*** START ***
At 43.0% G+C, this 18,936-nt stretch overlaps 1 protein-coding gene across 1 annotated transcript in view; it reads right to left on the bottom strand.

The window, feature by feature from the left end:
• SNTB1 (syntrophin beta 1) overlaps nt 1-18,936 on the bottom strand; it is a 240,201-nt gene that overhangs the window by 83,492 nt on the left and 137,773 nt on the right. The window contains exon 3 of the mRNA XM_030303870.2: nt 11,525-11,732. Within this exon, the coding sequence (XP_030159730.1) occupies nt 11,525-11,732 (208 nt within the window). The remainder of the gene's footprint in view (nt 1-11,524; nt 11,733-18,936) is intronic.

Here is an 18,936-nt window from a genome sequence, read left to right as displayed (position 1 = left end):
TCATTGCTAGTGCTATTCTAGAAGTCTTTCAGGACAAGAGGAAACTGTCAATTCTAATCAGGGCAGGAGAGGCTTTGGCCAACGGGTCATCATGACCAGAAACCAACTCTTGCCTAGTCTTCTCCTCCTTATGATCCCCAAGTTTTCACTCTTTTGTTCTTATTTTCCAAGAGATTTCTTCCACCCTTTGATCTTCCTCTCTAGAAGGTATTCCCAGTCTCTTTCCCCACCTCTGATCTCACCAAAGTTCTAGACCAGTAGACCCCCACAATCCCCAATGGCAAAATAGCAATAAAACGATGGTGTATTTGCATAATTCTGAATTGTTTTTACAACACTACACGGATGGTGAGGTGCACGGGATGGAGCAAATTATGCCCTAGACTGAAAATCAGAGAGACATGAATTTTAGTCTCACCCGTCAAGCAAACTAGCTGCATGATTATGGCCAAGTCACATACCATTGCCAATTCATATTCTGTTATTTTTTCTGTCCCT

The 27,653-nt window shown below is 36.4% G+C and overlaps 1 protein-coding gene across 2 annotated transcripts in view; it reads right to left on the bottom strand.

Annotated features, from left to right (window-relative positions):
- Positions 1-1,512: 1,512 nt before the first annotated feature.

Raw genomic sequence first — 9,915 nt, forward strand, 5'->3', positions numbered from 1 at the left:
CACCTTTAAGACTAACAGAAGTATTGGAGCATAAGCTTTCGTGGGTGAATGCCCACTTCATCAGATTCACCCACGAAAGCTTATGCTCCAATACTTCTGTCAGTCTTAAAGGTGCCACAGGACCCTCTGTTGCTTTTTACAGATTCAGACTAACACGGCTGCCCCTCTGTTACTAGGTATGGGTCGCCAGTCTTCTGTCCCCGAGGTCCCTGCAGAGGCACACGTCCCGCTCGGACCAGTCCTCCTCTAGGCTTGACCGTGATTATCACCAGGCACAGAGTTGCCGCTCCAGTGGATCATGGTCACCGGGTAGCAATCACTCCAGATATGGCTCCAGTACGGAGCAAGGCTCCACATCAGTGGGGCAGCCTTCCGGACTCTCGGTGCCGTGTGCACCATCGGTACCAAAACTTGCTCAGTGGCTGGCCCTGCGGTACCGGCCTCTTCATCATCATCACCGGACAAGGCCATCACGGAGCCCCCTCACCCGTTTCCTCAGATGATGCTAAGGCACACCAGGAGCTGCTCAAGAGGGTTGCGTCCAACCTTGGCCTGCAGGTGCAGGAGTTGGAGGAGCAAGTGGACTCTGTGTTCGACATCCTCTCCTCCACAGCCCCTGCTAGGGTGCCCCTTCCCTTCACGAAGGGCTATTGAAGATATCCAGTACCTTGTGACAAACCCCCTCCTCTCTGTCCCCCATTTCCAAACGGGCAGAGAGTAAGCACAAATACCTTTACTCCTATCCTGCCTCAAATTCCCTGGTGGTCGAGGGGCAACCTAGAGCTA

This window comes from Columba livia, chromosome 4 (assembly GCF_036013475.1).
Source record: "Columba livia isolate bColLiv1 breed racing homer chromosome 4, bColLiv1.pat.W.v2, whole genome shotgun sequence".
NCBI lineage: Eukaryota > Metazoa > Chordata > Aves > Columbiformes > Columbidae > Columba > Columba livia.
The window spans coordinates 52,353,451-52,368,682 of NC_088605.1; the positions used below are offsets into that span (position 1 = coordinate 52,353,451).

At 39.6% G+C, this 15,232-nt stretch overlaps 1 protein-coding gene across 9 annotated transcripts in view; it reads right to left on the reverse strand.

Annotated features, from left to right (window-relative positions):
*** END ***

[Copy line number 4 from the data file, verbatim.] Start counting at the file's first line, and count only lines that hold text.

Here is an 18,936-nt window from a genome sequence, read left to right as displayed (position 1 = left end):